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Publisher's Summary

Shortlisted for the Man Booker Prize 2018

When two English brothers take the helm of a Barbados sugar plantation, Washington Black - an 11-year-old field slave - finds himself selected as personal servant to one of these men. The eccentric Christopher 'Titch' Wilde is a naturalist, explorer, scientist, inventor and abolitionist whose single-minded pursuit of the perfect aerial machine mystifies all around him.  

Titch's idealistic plans are soon shattered, and Washington finds himself in mortal danger. They escape the island together, but then then Titch disappears and Washington must make his way alone, following the promise of freedom further than he ever dreamed possible.  

From the blistering cane fields of Barbados to the icy wastes of the Canadian Arctic, from the mud-drowned streets of London to the eerie deserts of Morocco, Washington Black teems with all the strangeness and mystery of life. Inspired by a true story, Washington Black is the extraordinary tale of a world destroyed and made whole again.

©2018 Ideas of March Inc. (P)2018 Random House Audio

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  • Overall
    3 out of 5 stars
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    3 out of 5 stars
  • K. J. Noyes
  • 12-09-2018

Slave's-eye worldview, a novel idea.

This put me in mind of, of course Twelve Years a Slave, but also Mark Twain and other books of that era. I saw it longlisted for the Man Booker and liked the sound of it, getting a copy of the Audible version.

Washington Black is a child slave in Barbados when he is selected to work for one of the two owner brothers. It is to change his life when he discovers his master is a scientist in need of a research assistant. His education and work will lift him from the sugar fields to a life that takes in half the globe, as he looks on it all from the point of view of a slave, a youth.

This started brilliantly, I loved Washington's character and seeing his evolution from scared boy to educated and appreciated young man, albeit still a slave. The story takes many turns, and I did feel a little exasperated and felt it lost direction. I found myself losing concentration at times towards the end and having to backtrack.

The style mimics fairly well a novel of the period, though in a less formal way, making it easier for modern audiences to listen/read without feeling overwhelmed with old-fashioned stylistic flourishes and language.

There are some emotive parts, some shocks, twists, but I did prefer the first half to the second.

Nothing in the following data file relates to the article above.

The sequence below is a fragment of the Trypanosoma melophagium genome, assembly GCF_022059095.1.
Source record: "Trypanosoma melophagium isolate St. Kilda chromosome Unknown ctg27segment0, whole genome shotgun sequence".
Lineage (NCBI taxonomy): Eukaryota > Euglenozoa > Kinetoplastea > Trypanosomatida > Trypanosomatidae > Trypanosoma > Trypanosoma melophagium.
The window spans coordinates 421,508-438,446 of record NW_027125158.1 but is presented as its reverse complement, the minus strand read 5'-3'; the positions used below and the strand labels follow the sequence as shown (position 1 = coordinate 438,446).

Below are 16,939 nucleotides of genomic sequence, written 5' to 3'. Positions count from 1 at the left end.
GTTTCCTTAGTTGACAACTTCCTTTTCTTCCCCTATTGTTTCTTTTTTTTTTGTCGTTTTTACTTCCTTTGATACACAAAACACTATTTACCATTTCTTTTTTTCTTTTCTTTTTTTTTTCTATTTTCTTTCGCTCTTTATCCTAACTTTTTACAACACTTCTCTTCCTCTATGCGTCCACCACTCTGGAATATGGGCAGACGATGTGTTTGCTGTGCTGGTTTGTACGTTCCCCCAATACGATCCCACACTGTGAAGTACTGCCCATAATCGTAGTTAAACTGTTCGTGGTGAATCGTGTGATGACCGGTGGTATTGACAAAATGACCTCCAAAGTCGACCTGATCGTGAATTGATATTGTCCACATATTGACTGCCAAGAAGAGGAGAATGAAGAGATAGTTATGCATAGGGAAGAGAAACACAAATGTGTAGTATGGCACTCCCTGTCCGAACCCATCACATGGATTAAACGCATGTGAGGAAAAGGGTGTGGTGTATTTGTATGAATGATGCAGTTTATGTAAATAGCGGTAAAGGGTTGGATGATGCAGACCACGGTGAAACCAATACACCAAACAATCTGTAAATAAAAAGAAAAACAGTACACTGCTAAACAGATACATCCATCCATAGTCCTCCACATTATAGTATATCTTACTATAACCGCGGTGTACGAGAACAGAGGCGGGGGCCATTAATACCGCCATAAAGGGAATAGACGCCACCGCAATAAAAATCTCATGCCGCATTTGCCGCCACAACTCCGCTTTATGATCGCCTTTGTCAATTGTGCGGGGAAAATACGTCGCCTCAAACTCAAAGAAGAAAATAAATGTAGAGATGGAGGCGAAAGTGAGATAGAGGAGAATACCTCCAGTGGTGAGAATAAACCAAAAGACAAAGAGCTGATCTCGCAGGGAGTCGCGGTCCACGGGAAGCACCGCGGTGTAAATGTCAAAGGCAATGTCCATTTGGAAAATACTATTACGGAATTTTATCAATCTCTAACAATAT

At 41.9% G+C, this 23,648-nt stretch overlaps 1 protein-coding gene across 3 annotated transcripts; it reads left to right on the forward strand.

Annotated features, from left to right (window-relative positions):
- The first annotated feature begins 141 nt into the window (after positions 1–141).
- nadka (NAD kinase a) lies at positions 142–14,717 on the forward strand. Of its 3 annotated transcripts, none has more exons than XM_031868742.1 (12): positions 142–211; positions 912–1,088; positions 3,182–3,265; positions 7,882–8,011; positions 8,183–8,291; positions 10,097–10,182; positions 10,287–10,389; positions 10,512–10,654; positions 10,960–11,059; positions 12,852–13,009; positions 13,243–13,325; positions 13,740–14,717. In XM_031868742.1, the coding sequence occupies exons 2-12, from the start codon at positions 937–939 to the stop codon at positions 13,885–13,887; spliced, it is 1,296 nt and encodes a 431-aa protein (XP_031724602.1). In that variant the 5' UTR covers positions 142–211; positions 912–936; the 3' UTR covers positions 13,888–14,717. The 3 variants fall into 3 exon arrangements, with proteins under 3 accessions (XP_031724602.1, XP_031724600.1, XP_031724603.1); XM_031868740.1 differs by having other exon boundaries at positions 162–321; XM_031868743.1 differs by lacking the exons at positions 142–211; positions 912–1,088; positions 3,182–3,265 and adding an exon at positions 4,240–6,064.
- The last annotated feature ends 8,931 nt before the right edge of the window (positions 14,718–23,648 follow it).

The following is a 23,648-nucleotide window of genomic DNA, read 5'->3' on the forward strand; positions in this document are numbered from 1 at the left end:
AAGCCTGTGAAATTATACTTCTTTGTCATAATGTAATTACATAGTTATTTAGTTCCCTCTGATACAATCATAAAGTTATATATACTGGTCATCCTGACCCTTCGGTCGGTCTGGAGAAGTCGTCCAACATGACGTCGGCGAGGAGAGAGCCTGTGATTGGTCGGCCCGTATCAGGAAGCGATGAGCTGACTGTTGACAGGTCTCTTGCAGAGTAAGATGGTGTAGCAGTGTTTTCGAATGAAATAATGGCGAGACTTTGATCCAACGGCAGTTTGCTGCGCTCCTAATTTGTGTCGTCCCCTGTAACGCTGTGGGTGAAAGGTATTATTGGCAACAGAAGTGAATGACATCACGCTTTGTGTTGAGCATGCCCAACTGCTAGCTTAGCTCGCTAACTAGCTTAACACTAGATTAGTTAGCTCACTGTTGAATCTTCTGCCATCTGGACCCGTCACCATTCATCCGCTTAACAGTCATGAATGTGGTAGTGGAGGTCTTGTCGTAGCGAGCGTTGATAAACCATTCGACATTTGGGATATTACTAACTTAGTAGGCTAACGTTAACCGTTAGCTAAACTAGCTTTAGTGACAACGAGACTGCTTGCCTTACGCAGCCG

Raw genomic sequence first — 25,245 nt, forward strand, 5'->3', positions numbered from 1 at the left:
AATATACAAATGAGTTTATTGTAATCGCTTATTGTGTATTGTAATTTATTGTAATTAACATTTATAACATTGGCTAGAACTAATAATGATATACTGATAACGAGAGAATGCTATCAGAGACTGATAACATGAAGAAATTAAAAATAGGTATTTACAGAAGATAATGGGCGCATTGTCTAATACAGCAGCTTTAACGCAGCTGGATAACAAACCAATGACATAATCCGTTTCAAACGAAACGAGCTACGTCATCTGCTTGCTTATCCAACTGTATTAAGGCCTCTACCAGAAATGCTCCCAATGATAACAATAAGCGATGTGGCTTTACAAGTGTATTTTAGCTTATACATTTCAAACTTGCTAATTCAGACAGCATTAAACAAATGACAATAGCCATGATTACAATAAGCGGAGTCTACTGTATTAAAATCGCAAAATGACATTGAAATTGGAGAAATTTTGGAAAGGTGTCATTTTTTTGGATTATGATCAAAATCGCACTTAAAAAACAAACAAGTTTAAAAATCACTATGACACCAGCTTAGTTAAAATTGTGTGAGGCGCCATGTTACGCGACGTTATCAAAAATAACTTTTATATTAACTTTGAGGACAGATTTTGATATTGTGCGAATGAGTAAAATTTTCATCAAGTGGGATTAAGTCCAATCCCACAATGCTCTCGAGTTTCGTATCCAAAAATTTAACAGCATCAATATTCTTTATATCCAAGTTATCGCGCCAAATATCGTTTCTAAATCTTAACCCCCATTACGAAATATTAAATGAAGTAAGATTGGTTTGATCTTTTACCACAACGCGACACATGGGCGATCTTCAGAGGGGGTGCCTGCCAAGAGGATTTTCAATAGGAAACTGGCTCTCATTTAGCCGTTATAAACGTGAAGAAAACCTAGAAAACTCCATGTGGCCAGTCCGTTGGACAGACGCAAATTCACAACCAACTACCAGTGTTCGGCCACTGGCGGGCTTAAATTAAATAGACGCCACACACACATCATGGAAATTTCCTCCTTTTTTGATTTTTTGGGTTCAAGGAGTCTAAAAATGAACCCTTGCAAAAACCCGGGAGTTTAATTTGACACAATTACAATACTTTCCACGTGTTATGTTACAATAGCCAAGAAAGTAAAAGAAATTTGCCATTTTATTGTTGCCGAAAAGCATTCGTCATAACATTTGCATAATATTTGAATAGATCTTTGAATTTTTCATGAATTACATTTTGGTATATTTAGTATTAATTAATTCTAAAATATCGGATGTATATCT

An unusual subject, quite refreshing. I may have preferred this on paper as I did find myself drifting listening to the Audible version, though the narrator was clear and made a good 'Wash'.

With thanks to Nudge Books for providing a sample Audible copy.

6 of 6 people found this review helpful

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  • Julie Repper
  • 04-11-2018

I feel as though I have been on this journey alongside Washington himself!

Esi Edugyan must have a clear recollection of a previous life to be able to create the world of a slave growing up in the fields and then taken under the wing of a master before being abandoned ... it is such an evocative, emotional account - brought to life by the brilliant narration of Dion Graham - utterly consuming ... I’ve lived through every minute and just can’t recommend it highly enough!

1 of 1 people found this review helpful

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  • clementina
  • 15-11-2018

Brilliant writing!

This was an astonishing story! The poetry of the language was extraordinary and I loved the way it dipped in and out of history in a rather surreal way. My only criticism would be the narration. Mr Graham had a wonderful voice but it was hard to distinguish accents. He sadly had no grasp of the differences between educated English, Scottish, Irish, Dutch. He tried but it was no good. I’m sorry!! This would normally have put me off the whole thing which is a testament to the greatness of the prose. I am sad it’s over...

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  • Mr B
  • 14-11-2018

Brilliantly narrated.

Wonderfully narrated, this audio book draws the reader into the worlds of a field slave called George Washington Black as he recounts his terrifying history. Humanity and its evils are stripped bare as Edugyan examines our fascination with cruelty and the plight of those who find themselves helpless to resist. Through the grim narrative shine moments of love and hope, and the reader is left to consider how precious these moments become.

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  • Amazon Customer
  • 12-11-2018

Great story which fizzles or a bit towards the end

Well written and read, but couldn't help thinking that the end was a bit of a damp squib. That said, the majority of the story and characters are timeless and engaging. Well worth the bother, a fabulous story.

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  • miss z tribello
  • 06-11-2018

Fantastic

What a stunning and poignant tale, spanning a great deal of time. The characters are rich and complicated. Beautifully written and wonderfully told.